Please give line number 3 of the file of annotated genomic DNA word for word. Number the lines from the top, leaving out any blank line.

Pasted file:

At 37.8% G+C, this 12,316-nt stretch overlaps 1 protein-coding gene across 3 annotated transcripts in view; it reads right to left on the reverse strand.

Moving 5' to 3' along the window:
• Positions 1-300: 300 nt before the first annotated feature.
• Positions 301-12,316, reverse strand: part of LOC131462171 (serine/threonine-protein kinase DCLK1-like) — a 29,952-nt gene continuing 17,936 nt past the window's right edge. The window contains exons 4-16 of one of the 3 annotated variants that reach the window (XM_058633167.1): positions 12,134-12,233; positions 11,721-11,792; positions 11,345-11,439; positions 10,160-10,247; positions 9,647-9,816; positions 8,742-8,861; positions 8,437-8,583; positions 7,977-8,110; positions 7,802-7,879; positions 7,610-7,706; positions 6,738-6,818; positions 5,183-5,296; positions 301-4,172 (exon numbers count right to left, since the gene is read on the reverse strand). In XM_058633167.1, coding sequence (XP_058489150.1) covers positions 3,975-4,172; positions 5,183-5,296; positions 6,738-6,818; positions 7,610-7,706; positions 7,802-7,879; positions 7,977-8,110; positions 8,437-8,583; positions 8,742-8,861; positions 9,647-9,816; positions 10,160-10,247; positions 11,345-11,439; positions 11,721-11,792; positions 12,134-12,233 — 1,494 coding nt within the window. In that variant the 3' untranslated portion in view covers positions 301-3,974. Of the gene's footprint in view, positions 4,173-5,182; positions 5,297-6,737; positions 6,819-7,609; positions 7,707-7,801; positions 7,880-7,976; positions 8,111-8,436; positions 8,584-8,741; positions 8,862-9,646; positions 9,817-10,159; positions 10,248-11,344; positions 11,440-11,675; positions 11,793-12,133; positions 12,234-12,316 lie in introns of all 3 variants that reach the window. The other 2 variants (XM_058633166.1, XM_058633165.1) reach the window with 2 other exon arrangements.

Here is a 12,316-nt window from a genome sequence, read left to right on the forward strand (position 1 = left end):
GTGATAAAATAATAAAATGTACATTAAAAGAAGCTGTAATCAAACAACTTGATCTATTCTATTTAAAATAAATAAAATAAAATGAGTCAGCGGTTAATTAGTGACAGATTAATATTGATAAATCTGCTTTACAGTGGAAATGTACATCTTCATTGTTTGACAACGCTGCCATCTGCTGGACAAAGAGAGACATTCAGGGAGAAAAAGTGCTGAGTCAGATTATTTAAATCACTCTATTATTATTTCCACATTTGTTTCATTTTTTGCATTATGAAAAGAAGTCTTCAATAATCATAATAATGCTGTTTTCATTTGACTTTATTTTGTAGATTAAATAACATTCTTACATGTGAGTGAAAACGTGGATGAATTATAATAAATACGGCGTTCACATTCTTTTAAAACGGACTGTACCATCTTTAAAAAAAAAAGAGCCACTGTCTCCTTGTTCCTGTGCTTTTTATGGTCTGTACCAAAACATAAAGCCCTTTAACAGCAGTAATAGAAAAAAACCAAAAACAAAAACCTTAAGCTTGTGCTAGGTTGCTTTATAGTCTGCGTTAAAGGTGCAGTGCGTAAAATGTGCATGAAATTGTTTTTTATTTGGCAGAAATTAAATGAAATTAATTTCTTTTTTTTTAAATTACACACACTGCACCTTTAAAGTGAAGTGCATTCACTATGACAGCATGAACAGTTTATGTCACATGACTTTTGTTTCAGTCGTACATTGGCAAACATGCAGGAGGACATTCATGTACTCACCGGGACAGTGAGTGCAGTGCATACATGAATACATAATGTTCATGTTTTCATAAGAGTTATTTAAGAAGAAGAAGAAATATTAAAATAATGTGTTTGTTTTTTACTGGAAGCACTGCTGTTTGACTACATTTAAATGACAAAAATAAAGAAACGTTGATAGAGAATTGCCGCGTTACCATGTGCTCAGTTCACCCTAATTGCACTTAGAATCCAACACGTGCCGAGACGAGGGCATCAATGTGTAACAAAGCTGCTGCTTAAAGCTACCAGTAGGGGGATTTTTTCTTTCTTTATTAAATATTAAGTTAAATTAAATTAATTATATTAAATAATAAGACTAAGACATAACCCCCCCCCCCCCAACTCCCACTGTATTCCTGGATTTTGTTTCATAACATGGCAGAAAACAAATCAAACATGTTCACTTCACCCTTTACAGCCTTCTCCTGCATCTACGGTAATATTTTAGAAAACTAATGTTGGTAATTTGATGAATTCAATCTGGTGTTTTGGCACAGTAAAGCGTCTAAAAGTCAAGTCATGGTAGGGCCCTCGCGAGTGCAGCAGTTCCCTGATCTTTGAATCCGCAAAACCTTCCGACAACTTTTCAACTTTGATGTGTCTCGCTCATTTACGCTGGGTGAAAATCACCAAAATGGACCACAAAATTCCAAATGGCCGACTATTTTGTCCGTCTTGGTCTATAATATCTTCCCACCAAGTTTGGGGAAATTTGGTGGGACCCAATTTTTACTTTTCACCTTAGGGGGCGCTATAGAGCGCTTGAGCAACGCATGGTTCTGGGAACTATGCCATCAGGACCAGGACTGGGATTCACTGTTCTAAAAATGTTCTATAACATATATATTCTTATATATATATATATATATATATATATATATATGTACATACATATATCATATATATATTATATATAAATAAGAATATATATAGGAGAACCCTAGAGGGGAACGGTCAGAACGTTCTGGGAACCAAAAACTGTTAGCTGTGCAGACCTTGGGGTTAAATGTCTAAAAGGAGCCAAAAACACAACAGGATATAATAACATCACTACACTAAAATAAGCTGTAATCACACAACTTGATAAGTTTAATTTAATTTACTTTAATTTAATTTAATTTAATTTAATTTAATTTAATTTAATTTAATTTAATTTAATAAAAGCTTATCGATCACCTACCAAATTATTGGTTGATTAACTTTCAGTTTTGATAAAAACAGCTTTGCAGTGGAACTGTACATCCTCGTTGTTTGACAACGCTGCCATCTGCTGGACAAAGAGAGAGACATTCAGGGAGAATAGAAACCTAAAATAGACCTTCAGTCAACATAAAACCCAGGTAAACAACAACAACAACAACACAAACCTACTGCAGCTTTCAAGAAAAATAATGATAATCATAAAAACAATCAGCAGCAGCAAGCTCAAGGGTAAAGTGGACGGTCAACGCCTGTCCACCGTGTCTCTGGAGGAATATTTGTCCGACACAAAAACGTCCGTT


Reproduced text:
• Positions 1-300: 300 nt before the first annotated feature.